17th July 2017

Football Profitability Index®

The Football Profitability Index (FPI) enables comparison between football clubs on a like-for-like basis in terms of their efficiency in achieving Economic Profit (EP). We express the relationship between revenue and the EP number by calculating an EP/R value® which, very simply, is the Economic Profit or Loss number divided by annual revenue.

In a footballing context, the EP/R value number is also referred to as the FPI number/value. We then take all of the FPI values for the individual football clubs and recalibrate the numbers to create the index.

We use an index value of 100 to reflect a breakeven position ie FPI values of 100+ will reflect an economically profitable performance whilst FPI values under 100 will reflect an economically negative (and thus loss-making) performance.

We can also tabulate the FPI values to reflect Economic Profit or Loss performance per £100 of revenue which is the economic efficiency level of the organisation in question.

Table taken from ‘We’re So Rich It’s Unbelievable! – 3rd Edition’.


The above table highlights the 2016-17 Premier League division ranked in order of economic efficiency by FPI value. Leicester City, Premier League champions in 2015-16, achieved significant economic profits of £86.47m in the following season as indicated and also managed to attain the position of being the most economically efficient club whilst doing so.

Thus, Leicester City’s FPI value of 137.11 can interpreted as follows; for every £100 of revenue, the club achieved an economic profit of £37.11 ie 137.11 – 100.

Contrast this with Manchester City at the bottom of the table. The club’s FPI value is 86.36. As it is below the breakeven mark of 100, the club therefore achieved economic losses during the season in question ie £64.55m as indicated in the table.

Manchester City’s economic efficiency per £100 of revenue can be calculated in a similar manner to that of Leicester City ie FPI value – 100. Therefore, in Manchester City’s case, the calculation can be expressed as 86.36 – 100 = -£13.64.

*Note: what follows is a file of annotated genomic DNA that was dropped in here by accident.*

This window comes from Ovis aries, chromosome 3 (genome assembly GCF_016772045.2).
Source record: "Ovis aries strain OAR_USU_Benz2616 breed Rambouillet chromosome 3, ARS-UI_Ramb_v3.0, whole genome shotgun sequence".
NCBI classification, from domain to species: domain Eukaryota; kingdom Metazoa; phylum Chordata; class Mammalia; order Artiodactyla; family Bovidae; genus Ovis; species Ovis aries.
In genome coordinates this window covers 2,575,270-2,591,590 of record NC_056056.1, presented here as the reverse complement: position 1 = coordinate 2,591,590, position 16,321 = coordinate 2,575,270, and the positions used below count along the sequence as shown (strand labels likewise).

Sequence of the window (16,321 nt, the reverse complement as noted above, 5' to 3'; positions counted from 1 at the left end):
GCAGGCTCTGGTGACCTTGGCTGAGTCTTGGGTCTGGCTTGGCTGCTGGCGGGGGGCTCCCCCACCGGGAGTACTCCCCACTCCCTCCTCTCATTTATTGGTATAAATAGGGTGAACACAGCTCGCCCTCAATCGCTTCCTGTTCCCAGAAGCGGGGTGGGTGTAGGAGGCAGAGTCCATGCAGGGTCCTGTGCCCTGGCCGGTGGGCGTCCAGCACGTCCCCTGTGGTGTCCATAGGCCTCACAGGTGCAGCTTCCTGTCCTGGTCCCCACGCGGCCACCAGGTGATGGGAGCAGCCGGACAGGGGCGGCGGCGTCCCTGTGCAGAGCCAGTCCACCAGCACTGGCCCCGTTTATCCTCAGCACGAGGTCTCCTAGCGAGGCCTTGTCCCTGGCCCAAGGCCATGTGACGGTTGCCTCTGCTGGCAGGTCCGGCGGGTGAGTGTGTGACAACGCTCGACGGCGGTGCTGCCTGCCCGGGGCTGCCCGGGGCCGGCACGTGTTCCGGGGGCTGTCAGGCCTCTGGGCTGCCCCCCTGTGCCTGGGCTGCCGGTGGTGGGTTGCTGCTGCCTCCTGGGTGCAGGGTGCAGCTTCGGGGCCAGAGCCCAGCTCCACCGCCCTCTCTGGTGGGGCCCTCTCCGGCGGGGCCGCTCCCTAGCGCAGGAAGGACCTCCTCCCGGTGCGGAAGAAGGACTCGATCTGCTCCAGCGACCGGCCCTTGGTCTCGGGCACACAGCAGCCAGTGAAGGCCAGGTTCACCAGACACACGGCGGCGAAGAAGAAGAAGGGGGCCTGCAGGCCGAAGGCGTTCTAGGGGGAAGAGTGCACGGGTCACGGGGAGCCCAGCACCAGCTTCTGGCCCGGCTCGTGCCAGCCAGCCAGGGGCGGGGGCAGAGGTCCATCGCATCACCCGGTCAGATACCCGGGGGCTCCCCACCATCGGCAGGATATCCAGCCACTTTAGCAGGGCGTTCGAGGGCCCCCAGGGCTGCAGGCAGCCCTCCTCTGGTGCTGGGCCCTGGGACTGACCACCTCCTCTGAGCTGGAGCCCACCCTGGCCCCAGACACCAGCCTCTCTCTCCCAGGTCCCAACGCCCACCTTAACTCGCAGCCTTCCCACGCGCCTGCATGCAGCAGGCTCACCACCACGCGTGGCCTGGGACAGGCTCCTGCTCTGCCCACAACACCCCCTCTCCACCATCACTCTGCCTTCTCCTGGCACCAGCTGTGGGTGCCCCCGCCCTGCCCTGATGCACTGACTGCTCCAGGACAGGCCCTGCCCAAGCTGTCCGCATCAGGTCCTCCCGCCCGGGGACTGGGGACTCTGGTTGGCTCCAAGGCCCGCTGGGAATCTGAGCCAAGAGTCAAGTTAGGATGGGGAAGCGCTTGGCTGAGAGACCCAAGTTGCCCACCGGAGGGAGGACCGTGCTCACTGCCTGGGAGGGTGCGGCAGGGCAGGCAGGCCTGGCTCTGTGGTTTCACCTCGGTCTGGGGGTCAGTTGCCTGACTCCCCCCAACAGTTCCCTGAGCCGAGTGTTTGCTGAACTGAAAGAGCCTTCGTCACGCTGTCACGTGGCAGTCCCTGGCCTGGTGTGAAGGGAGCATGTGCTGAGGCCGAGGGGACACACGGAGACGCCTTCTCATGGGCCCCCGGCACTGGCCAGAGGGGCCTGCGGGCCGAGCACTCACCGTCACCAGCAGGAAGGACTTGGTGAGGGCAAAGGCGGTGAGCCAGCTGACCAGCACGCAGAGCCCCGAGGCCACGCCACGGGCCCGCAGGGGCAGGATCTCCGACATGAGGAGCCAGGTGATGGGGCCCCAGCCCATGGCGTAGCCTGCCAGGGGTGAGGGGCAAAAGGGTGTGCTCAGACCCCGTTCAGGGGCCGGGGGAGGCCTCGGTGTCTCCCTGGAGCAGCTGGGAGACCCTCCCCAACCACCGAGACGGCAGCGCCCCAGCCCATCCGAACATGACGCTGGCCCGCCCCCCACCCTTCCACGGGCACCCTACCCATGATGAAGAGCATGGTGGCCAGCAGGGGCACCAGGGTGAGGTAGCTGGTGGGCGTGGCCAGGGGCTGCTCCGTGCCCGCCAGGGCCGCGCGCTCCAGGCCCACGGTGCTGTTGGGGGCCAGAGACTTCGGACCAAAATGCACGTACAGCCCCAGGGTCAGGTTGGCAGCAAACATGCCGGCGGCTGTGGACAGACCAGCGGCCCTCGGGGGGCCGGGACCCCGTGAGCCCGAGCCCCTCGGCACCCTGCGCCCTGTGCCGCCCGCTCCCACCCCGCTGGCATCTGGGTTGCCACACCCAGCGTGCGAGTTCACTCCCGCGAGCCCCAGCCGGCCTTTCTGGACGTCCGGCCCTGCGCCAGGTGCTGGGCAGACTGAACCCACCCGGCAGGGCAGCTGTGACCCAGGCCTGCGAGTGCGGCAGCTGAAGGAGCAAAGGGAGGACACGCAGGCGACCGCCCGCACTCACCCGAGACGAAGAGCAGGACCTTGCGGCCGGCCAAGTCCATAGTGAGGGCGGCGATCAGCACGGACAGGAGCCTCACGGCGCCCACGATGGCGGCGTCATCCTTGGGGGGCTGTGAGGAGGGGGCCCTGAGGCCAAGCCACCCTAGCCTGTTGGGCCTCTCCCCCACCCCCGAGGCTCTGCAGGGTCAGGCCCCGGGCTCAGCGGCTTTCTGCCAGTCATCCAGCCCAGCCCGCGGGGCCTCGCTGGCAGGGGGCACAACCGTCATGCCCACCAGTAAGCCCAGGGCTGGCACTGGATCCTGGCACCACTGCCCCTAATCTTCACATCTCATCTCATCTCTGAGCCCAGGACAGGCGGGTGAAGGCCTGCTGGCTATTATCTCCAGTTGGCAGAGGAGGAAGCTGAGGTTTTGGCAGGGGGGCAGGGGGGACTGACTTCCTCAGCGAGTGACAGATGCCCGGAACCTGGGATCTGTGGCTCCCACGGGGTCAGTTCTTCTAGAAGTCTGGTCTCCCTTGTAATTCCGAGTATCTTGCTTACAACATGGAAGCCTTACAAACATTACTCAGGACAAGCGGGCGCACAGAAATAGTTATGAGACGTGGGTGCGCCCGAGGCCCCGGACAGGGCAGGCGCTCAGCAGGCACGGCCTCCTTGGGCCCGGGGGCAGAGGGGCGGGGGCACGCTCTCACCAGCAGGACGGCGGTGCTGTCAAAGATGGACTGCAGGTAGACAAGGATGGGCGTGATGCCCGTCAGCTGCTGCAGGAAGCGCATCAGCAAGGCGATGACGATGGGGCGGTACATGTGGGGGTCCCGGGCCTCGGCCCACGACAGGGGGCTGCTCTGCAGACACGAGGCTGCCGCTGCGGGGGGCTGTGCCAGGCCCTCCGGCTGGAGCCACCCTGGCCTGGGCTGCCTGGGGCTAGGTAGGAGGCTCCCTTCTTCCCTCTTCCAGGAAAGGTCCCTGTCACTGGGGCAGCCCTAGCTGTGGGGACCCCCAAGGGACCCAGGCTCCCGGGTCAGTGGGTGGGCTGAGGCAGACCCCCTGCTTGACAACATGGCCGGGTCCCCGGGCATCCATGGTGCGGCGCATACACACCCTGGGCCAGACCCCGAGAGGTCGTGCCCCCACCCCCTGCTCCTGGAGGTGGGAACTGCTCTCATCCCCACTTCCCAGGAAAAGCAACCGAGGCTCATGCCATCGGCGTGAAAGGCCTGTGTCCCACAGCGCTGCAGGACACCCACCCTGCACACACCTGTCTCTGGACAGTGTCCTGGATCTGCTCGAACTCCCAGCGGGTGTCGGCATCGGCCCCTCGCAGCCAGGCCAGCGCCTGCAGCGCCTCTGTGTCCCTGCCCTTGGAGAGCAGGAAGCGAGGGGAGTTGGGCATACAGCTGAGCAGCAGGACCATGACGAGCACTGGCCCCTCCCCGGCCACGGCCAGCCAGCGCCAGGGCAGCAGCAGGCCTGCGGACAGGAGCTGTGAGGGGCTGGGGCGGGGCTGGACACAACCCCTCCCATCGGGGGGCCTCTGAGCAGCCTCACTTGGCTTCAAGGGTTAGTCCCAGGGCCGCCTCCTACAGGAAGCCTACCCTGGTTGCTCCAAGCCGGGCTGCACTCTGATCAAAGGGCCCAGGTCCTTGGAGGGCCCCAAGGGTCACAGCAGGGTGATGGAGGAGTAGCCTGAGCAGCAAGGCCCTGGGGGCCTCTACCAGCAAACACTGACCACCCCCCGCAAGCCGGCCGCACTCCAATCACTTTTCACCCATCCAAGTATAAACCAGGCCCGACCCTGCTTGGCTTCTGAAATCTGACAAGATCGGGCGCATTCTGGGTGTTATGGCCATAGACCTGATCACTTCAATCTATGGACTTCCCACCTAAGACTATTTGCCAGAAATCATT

A direct comparison between the two clubs shows that there is a £50.75 per £100 of revenue differential in economic performance, partly reflecting the success of the East Midlands club in European competition versus the continuing capital investment in Manchester City by its owners.

Furthermore, Chelsea won the Premier league title whilst achieving economic losses of £11.76 per £100 of revenue and ended up in 18th place in the economic efficiency rankings. Indeed, only Manchester United and Leicester City have won a Premier League title and achieved an economic profit in the same season since 2009; 7 out of the 10 most recent titles have been achieved by a club making economic losses in doing so.


Table taken from ‘We’re So Rich It’s Unbelievable! – 3rd Edition’.


The second table highlights the influence of the 2016-19 domestic TV deal on the economic fortunes of clubs that played in the Premier League in both the 2015-16 and 2016-17 seasons. Barring four of the ‘top 6’ clubs plus Sunderland which had been dogged by financial issues in recent seasons, the remaining clubs achieved economic profits in the first year of the new TV deal in 2016-17 with some experiencing significant change due to this and other influencing factors including the participation in European competition, profits from player sales and a ground sale (West Ham United).

So, what does the FPI actually tell us?

  • The most economically inefficient Premier League clubs generally reside in the ‘top 6’ grouping by revenue and league position.
  • The club with the lowest FPI value outside of the ‘top 6’ group is usually relegated.
  • A declining FPI value over time (3yrs+) usually results in relegation for clubs outside of the ‘top 6’ group.

The point about the FPI is that it has uncovered certain previously hidden relationships between financial and on-pitch performance that measures such as pre-tax profit or EBIT/EBITDA are incapable of revealing. The transparency delivered by the economic profit metric and amplified by the FPI highlights some of the serious deficiencies in key financial dynamics within the world of football. Both clubs and regulators fail to see this. Therefore, schemes such as Financial Fair Play and other similar schemes at a local level do not go deep enough into the performance of the individual businesses. Thus there will always be a ‘Sunderland’ or a ‘Birmingham City’ scenario until such time as the correct measures are used.

You can read more about the FPI in our annual review of the Premier League clubs in ‘We’re So Rich It’s Unbelievable! – 3rd Edition’.